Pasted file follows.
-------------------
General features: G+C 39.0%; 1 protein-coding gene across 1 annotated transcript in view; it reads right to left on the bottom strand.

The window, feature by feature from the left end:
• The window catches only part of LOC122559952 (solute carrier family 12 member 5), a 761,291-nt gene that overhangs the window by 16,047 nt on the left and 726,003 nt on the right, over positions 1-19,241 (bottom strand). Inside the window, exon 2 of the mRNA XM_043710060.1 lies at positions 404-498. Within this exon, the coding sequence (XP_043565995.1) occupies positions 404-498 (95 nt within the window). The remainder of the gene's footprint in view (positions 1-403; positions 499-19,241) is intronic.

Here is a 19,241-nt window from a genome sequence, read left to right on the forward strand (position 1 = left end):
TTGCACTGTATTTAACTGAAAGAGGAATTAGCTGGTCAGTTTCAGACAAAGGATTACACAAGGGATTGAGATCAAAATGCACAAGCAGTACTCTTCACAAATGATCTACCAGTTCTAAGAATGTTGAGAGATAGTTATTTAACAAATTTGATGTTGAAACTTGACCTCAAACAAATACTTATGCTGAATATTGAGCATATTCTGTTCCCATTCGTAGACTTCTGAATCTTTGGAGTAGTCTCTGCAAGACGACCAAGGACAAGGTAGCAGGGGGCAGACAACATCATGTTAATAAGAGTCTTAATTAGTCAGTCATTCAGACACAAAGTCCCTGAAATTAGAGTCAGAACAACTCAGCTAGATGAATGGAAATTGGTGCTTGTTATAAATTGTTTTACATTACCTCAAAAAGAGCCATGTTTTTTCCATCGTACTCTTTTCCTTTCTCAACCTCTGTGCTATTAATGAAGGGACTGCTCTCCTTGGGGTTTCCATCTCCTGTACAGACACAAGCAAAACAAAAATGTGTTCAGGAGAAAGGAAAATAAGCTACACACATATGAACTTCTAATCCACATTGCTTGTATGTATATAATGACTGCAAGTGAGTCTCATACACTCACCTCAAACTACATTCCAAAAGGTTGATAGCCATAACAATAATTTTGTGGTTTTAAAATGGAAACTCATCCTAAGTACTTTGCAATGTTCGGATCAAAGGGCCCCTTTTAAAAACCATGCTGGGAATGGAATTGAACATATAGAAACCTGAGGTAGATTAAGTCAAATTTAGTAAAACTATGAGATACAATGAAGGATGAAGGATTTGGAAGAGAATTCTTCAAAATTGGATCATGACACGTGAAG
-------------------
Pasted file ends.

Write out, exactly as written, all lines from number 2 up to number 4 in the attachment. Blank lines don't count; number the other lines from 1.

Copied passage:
The window, feature by feature from the left end:
• The window catches only part of LOC122559952 (solute carrier family 12 member 5), a 761,291-nt gene that overhangs the window by 16,047 nt on the left and 726,003 nt on the right, over positions 1-19,241 (bottom strand). Inside the window, exon 2 of the mRNA XM_043710060.1 lies at positions 404-498. Within this exon, the coding sequence (XP_043565995.1) occupies positions 404-498 (95 nt within the window). The remainder of the gene's footprint in view (positions 1-403; positions 499-19,241) is intronic.

Here is a 19,241-nt window from a genome sequence, read left to right on the forward strand (position 1 = left end):